WASHINGTON -- The United States is withholding $260 million in cash and hundreds of millions in military hardware such as tanks and fighter jets to send a message to longtime ally Egypt that it must return to a democratic path after a military ouster of the elected Islamist president and a brutal crackdown on his supporters, Obama administration officials said Wednesday.
Analysts who monitor U.S.-Egyptian relations said that the move was largely symbolic, however, and leaves untouched key components of an ironclad alliance that’s been in place since Egypt became the first Arab nation to make peace with Israel, in the 1970s.
Five senior administration officials, speaking to reporters on condition of anonymity in accordance with administration policy, said that the cuts come after a review of Egypt’s annual $1.3 billion aid package that began in August, at the beginning of a lethal government campaign to eradicate the Muslim Brotherhood, the Islamist group to which ousted President Mohamed Morsi belonged.
They said the U.S. wouldn’t be delivering F-16s fighter jets, M1 Abrams tank kits, Harpoon missiles and other equipment for a total cost they estimated in the hundreds of millions.
The officials said that the United States would continue supplying parts for military equipment, military training and education, and support for counterterrorism and border security programs for the volatile Sinai Peninsula. In addition, the U.S. will still fund programs for Egyptian civilians that focus on democracy-building, health and education, as well as the development of the country’s private sector.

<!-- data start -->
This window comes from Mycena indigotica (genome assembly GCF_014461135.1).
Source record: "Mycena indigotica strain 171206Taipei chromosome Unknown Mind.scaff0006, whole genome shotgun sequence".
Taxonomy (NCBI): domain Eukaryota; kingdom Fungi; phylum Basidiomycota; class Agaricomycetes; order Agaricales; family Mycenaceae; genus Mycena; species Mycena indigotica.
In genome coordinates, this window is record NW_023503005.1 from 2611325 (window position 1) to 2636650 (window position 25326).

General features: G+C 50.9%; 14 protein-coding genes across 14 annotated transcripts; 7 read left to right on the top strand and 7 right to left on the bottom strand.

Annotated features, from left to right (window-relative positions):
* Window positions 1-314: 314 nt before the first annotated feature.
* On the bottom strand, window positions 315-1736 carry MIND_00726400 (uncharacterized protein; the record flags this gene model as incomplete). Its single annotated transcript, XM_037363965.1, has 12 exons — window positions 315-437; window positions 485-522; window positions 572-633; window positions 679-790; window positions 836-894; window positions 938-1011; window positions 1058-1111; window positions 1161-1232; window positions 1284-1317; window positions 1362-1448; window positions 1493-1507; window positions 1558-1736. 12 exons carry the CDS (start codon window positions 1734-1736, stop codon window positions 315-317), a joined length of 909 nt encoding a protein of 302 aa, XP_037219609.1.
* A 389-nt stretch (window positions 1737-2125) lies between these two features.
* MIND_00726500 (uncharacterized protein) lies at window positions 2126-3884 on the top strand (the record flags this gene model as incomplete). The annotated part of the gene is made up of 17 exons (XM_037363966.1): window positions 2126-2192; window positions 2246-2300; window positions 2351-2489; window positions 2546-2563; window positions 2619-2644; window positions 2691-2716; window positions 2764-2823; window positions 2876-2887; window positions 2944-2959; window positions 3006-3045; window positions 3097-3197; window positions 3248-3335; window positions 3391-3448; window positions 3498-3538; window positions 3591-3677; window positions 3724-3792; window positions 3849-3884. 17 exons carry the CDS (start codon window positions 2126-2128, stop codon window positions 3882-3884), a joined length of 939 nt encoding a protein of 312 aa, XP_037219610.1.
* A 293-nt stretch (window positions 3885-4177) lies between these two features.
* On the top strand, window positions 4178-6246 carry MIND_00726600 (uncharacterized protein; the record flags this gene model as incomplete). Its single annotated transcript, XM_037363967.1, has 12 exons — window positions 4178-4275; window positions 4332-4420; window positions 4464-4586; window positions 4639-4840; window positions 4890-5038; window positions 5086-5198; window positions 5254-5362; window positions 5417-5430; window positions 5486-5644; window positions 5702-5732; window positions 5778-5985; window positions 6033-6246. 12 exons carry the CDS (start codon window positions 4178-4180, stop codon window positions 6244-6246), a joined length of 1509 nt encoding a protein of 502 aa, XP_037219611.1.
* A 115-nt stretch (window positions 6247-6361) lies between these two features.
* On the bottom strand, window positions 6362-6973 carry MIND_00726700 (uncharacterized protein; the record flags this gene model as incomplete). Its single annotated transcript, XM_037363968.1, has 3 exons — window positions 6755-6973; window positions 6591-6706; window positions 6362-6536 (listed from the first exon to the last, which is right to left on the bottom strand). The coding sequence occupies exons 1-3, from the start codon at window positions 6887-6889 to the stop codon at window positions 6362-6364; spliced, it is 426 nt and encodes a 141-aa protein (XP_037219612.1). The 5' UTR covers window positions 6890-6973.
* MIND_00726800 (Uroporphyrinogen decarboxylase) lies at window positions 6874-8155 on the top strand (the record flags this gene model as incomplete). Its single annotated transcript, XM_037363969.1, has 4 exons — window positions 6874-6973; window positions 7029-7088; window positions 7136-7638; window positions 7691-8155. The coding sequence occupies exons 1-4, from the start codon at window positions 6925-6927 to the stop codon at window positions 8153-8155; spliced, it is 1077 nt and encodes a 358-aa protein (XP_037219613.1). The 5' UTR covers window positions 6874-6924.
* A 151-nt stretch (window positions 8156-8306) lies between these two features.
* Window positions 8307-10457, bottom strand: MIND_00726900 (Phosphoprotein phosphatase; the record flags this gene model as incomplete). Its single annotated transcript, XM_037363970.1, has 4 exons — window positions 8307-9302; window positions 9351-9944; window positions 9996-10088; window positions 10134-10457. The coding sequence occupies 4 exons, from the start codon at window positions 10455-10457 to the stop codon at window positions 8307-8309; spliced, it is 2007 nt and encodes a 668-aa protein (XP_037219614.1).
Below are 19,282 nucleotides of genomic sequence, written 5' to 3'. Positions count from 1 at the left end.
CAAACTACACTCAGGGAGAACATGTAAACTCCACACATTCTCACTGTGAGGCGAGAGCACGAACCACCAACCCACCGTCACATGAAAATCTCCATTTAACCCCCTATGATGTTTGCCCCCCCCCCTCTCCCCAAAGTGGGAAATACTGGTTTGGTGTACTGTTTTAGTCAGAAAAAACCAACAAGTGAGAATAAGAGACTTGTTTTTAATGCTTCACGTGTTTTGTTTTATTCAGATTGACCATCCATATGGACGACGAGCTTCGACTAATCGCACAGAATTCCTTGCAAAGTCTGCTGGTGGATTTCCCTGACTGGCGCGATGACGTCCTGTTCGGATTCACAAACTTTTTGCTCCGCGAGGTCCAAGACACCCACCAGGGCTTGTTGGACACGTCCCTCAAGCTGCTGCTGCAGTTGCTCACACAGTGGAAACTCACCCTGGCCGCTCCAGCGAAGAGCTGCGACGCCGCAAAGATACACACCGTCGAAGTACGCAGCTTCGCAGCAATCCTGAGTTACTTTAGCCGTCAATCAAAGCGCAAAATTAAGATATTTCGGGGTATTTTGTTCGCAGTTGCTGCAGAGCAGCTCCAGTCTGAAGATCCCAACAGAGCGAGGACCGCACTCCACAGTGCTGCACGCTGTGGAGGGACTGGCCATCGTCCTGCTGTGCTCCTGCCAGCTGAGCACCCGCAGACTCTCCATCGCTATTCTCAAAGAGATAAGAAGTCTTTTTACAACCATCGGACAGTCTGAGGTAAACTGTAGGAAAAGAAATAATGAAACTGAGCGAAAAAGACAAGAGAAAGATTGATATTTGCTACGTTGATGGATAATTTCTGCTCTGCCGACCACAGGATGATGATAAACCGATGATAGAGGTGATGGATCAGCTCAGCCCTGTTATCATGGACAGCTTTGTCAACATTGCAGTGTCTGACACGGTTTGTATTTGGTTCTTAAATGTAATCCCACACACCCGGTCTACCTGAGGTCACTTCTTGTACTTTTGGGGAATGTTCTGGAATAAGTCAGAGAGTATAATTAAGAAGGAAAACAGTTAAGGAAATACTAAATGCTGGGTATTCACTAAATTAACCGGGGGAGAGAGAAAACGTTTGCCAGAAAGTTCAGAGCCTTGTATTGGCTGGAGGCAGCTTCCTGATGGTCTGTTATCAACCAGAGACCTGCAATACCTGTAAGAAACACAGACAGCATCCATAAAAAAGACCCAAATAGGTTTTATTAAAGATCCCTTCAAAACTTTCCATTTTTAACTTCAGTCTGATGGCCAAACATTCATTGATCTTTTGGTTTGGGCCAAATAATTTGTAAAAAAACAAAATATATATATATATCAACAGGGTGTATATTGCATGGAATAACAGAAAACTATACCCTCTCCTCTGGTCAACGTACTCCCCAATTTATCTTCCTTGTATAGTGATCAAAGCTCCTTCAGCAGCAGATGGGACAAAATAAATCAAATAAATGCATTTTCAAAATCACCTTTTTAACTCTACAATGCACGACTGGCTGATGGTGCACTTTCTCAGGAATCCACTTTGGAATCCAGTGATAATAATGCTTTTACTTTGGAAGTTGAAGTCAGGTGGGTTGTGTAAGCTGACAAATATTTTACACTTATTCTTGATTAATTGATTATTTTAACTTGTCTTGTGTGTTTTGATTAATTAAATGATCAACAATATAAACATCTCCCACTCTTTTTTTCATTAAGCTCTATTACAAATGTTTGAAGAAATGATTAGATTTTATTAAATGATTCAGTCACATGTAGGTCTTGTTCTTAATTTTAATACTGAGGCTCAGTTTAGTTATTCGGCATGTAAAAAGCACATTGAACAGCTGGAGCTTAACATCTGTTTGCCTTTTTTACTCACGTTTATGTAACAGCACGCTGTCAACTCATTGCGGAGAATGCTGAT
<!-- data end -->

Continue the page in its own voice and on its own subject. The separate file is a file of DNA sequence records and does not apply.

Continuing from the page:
The tone of the announcement muted the warning embedded in the action, with U.S. officials at every turn stressing that the aid suspension was temporary and subject to “continual review,” and that U.S. officials and their Egyptian counterparts would remain in close contact as Egypt attempts to recover from a turbulent, bloody summer.
“They left the call on a very cordial, professional and positive tone,” one senior administration official said, describing the phone conversation in which Secretary of Defense Chuck Hagel told Egypt’s strongman, Gen. Abdel-Fattah el Sissi, about the aid suspension. The officials stressed that the suspensions were temporary, to be reinstated when Egypt “is represented by an inclusive, democratically elected civilian government based on the rule of law, fundamental freedoms and an open and competitive economy,” as a statement from the State Department put it.
Still, they bristled at suggestions that the cuts weren’t deep enough to change a military that appears bent on re-establishing an authoritarian order in which Islamists and other dissidents are sidelined.
“It’s a pretty clear message that we care about the things we say we care about,” one senior administration official insisted.
Adel Iskandar, an Arab studies scholar who lectures at Georgetown University in Washington, said that the United States doesn’t seem to be pushing for more than a vote, which in Egypt’s current anti-Brotherhood frenzy is likely to cement military rule and Islamist isolation.
Using U.S. leverage to push for real democracy, he said, would mean the reintegration of the Muslim Brotherhood. That idea would be a non-starter not only for the generals, but seemingly also for the Brotherhood, which is locked in what Iskandar called a “do-or-die” existential fight.